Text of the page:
2013 has been a pretty interesting year for the digital media world. We’ve seen the exponential rise of programmatic trading whilst also seeing
publishers seek new revenues sources through native advertising. We’ve also seen how brands and advertisers have started to voice concerns over RTB and how the industry has reacted in a positive
manner through the rise of tech companies championing brand safety and looking at context as well as content.
2014 will see more of the same
but I’ve highlighted a few elements I think will create the headlines of the coming year. And I promise not to say that 2014 will be the year of mobile.
- More brands will be building client-side trading desks. I think we will see more marketers wanting to manage and store their own data, whether they do it entirely themselves
or ask for a unique audience buying agreement. Essentially, this all about control, and when brands such as Money supermarket, Procter and Gamble, Kellogg, Unilever and Kimberly-Clark are going
down this route, the industry will have to sit up and take notice.
- Following on from the previous point, this is going to mean
that trading desks are going to need to redefine themselves and soon. If more vendors pitch themselves directly to the client, enabling the process to become simpler, then what are trading desks
actually for? With more and more calls for transparency and clarity, the trading desk looks to be coming under threat in its current guise. The recent merger of Xaxis and 24/7 shows that the big
networks may already be thinking about this.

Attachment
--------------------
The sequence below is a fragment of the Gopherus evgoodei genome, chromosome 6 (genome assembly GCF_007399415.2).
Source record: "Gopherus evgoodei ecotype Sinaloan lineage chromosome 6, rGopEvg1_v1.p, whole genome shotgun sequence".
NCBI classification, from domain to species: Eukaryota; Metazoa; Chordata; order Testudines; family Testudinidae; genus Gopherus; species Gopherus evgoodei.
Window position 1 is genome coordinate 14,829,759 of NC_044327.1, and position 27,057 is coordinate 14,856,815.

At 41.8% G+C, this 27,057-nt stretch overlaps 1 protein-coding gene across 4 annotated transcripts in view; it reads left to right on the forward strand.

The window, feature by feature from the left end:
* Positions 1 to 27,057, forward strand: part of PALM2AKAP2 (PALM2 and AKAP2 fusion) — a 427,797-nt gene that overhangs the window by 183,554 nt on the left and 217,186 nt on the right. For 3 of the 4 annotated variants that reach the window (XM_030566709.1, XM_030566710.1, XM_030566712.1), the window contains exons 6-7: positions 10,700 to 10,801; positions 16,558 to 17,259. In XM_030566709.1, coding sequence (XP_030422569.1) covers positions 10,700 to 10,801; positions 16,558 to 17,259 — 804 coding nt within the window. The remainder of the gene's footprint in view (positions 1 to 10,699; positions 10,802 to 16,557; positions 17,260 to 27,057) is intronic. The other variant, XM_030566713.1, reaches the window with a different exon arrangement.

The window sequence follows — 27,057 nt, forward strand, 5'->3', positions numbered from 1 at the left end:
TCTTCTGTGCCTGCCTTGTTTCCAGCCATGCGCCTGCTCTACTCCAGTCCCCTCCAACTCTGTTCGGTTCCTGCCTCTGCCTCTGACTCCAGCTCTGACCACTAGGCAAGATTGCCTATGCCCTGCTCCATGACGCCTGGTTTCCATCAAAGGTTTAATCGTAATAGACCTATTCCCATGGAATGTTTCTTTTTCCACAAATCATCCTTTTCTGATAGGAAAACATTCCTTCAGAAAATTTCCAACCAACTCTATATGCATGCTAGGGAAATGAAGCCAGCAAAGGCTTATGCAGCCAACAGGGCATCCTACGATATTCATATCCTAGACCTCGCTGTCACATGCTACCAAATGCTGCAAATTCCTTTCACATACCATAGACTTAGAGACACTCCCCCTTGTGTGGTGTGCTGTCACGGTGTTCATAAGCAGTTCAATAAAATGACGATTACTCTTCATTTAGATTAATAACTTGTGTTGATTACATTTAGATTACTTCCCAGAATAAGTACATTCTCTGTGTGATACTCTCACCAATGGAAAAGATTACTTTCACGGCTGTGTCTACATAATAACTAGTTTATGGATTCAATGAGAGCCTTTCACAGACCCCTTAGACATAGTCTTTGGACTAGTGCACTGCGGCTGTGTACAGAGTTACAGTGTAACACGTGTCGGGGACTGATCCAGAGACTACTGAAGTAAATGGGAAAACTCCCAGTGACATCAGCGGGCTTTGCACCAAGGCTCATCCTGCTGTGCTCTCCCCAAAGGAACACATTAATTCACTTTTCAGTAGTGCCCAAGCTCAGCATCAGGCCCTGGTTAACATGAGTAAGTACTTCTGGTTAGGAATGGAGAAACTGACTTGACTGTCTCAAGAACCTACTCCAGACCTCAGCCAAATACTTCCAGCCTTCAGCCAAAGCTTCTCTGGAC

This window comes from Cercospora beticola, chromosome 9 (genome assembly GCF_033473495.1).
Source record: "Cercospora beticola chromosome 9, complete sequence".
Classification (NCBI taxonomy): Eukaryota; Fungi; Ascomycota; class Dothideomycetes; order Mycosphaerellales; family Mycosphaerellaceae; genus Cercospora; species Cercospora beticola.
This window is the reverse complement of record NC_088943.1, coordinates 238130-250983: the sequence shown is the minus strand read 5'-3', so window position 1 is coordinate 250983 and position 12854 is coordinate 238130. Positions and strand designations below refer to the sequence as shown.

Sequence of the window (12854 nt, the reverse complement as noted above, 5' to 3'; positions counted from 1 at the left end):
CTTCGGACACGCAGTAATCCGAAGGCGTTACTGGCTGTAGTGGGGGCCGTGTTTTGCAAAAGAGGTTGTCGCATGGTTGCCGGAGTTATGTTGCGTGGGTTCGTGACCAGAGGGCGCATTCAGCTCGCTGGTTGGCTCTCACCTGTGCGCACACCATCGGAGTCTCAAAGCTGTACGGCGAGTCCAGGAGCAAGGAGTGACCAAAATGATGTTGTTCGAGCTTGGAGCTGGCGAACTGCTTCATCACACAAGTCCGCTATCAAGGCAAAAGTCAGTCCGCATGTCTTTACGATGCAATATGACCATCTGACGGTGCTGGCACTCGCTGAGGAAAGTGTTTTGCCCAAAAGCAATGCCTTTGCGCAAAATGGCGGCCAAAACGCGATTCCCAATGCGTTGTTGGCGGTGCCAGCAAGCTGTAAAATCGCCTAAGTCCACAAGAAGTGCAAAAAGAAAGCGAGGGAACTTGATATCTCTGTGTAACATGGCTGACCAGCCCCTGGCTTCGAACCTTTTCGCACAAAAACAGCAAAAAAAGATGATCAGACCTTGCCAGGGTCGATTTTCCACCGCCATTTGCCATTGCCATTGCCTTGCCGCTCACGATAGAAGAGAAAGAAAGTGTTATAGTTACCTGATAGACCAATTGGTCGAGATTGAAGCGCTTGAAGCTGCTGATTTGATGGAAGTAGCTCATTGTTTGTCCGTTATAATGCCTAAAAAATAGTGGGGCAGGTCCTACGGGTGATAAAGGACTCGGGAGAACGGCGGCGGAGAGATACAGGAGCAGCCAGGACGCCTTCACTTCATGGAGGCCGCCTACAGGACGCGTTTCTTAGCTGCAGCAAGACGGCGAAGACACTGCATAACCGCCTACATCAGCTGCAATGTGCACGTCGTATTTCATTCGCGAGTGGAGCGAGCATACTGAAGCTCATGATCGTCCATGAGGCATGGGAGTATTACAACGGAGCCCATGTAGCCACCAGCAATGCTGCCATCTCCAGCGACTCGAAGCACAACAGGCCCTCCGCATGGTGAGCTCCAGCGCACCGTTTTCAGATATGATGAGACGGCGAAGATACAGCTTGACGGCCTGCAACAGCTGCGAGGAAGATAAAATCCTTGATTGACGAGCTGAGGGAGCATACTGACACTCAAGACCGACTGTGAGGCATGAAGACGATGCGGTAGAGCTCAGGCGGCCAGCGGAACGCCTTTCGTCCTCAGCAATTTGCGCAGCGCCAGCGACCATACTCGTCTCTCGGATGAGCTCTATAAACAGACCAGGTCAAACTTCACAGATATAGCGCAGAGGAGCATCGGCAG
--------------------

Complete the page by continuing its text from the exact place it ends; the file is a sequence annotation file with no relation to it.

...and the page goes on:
- Native advertising will continue to grow, and we will see two distinct areas
start to forge ahead. Social advertising, especially on Twitter, will be the big money player it seems but it’s not the only game in town. We will also see more and more publishers employing
commercial content teams as they embrace the idea of retaking control of their fortunes and offer all sorts of differing forms of branded content.
- And to follow on from that point, I’m pretty sure that with the emergence of new platforms to allow advertisers to now link TV spots to tweets, and Twitter’s
stated aim to be more of an ad company than a media company, we will see a growth in linear TV advertising. I’ve seen figures that say that over 90% of all online, TV-related conversations are
now taking place on Twitter so it seems our little blue avian friends will continue to explore ways to make this commercially viable in the coming year. And the TV guys will love this as the battle
for precious screen time will only intensify with the UK release of Chromecast and the new gaming consoles released for Christmas.
- There will be at least one highly publicised scandal involving a high-profile media owner and fake traffic. The rumours are already circulating London about one such possible case involving
some big names. Whether or not this is the product of one too many Christmas drinks or not, I couldn’t say but it seems there could be fire attached to this particular smoke.
As gossipy as this sounds, if this does blow up it could actually be a good thing for the industry. We’ve all heard the rumours, and perhaps
if somebody gets caught it will force us to address the issues once and for all
And with that, I will wish you all a Merry Christmas, and I
look forward to writing again for you in the New Year.